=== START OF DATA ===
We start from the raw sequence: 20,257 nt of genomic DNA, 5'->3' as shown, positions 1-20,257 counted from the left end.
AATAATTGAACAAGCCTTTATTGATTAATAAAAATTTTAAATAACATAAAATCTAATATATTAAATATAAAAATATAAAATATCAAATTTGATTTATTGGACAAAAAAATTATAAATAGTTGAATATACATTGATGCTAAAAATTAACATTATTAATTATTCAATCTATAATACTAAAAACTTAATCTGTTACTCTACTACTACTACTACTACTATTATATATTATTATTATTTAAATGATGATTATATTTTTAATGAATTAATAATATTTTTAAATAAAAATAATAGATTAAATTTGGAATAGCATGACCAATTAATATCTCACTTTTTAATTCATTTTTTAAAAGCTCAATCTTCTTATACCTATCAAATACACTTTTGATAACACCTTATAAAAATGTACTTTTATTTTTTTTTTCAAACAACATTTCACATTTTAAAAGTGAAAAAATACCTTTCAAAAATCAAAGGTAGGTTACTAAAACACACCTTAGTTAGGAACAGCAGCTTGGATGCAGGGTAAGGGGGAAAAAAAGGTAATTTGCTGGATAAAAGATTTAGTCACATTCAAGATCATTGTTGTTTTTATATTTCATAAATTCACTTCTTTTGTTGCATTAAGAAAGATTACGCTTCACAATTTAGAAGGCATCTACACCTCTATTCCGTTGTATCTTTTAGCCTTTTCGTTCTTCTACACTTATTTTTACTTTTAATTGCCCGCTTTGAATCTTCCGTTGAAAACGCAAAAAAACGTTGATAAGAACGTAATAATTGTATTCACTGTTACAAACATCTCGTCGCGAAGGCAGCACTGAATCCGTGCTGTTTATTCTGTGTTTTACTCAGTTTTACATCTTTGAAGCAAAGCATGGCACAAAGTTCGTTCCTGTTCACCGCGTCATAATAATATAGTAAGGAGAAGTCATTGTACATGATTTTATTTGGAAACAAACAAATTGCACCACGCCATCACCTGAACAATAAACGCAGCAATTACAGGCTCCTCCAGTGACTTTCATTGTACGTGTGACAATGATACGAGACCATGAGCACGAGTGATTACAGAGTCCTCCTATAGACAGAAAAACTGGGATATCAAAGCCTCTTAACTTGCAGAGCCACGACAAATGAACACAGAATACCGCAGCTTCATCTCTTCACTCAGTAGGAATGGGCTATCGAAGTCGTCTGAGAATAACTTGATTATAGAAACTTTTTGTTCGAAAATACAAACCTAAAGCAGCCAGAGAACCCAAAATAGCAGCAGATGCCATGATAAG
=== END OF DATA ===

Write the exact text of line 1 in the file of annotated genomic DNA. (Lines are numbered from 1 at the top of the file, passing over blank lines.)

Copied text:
We start from the raw sequence: 20,257 nt of genomic DNA, 5'->3' as shown, positions 1-20,257 counted from the left end.